What can you say about where things will all end up, by the end of the season?
GUPTON: The common thread on this show is that nothing is as it seems. People that you think are good may not be good, and the people you think are bad may not be bad. There’s a grey line. Everyone might be guilty of something, as we often are. You really have to stick with it to see where it goes. It may psyche you out a little bit.
Did you guys wish you’d gotten to work together more?
IRELAND: Because my character is not a lawyer, it made it a little bit tougher for us to find ways to have it make sense that they’d be in a room together, especially in the first few episodes when time was of the essence. I couldn’t just bang around with no point in being there. I always feel like, if there’s a time that you don’t see Christine make Clark bring her, that she probably begged him to bring her. She’s trying to learn how the adults do it. She’s always worrying that people are telling each other things that she’s not privy to, so she’s trying to prove that she deserves to be taken seriously by everybody else. It looks a little immature, so that’s something she’s gotta get better at. So, there was only one or two experiences that we have, during the season, where it could just be me and him, and they were less of the legal setting and more personal.
GUPTON: When we did get to see each other, it was exciting. It would literally be like, if she was showing up, then I would be finishing, or vice versa. So, it was exciting to actually be there together.
Christine has very challenging relationships with the men in her life, between her father, her boss and her boyfriend. What was all of that like to play out?
IRELAND: Not to minimize it, but obviously she has some really intense father issues, so we wanted that to play out in her life. We wanted to give her opportunities to play those things out with herself. With Clark, she challenges him, butts up against him, and treats him like her annoying dad sometimes. With her boyfriend, she’s reckless and careless, and she’s looking for something that she can’t get from one person, or she’s disdainful of somebody who wants to be intimate with her. She’s playing out those primary relationships, over and over again. We thought she had such great models, in the horrible way, with her mother, who abandoned them, and her father, who went to prison forever. So, this is an unparented child who’s basically been raised by wolves. She can only have insane interpersonal relationships. That was a fun way to see that this isn’t the girl who understands how to be intimate with anybody. She doesn’t understand how to share things with people. It makes her feel upset and guarded and pissed off. She has to learn how to try to behave like a person who was raised by parents. Initially, Tony was like, “We’re gonna give you a boyfriend, and we don’t think that relationship is going that well.” And I was like, “You think?!” And then, he decided to make him a cop, so she could be more pissed at him, all the time. Her attitude about him is, “He was only supposed to be a one night stand. What’s he still doing here?” We just wanted to let her be a person who wasn’t parented, and see where it would go from there.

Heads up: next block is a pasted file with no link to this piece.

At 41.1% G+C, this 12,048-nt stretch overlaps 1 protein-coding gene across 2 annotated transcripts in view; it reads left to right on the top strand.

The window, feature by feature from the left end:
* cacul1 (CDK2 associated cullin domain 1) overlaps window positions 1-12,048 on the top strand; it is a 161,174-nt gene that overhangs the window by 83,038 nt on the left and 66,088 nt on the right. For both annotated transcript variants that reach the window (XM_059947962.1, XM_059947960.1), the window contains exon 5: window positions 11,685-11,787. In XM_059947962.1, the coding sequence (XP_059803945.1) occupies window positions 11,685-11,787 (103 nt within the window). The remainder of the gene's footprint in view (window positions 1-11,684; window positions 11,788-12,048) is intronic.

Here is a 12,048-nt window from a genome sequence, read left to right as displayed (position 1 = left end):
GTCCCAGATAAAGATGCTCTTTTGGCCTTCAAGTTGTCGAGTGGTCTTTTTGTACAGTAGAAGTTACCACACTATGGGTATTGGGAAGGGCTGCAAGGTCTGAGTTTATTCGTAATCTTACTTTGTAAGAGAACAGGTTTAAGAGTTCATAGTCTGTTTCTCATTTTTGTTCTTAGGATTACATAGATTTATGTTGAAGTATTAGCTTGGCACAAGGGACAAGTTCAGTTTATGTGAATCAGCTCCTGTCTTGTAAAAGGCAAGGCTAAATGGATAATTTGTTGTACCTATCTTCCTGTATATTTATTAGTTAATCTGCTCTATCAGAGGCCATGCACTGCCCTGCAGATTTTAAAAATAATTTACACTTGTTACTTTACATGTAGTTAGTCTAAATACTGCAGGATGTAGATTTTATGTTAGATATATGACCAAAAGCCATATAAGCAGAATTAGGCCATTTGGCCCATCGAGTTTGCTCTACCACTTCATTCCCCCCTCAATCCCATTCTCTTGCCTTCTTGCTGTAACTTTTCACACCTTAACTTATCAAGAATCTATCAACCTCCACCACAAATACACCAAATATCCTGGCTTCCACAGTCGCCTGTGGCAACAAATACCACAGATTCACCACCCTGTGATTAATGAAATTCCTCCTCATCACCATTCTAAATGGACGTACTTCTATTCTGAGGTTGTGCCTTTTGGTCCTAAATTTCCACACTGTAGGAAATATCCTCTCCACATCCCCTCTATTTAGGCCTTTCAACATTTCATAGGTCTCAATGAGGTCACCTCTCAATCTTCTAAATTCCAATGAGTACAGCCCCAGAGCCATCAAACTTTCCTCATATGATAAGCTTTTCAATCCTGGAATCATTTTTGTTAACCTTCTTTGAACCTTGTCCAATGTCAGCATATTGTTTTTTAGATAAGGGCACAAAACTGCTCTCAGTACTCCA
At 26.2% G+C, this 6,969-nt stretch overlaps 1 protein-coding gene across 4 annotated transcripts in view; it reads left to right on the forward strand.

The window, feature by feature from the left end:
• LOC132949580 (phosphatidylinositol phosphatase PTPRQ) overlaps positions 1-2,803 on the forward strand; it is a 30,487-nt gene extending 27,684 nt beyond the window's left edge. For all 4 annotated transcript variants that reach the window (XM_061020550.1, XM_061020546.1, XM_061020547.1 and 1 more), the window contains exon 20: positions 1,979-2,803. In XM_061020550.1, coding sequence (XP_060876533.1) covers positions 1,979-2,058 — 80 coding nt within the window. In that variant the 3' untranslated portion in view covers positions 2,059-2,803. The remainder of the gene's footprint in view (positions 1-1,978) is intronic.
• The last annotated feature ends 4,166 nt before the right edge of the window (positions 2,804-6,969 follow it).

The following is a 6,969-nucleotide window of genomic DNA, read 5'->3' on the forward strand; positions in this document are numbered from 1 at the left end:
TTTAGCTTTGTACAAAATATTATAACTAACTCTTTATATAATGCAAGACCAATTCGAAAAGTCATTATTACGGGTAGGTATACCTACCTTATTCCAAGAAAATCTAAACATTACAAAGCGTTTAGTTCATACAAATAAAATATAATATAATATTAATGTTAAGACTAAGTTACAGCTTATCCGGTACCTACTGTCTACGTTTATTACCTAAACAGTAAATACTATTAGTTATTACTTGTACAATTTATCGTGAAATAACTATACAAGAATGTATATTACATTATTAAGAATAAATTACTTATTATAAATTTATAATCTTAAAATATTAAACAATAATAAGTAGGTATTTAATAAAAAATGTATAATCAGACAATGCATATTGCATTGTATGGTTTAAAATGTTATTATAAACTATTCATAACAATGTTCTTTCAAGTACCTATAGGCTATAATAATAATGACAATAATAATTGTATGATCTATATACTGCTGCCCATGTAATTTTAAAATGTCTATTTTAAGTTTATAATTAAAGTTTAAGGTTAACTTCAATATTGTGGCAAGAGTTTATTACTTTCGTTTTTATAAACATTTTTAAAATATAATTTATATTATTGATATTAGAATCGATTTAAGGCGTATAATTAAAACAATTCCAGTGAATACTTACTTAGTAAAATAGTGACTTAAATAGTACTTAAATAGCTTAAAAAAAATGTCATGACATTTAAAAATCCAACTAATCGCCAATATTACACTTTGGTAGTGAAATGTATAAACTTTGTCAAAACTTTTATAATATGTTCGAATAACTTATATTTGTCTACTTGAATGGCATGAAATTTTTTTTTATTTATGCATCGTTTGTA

The Divide airs on Wednesday nights on WE tv.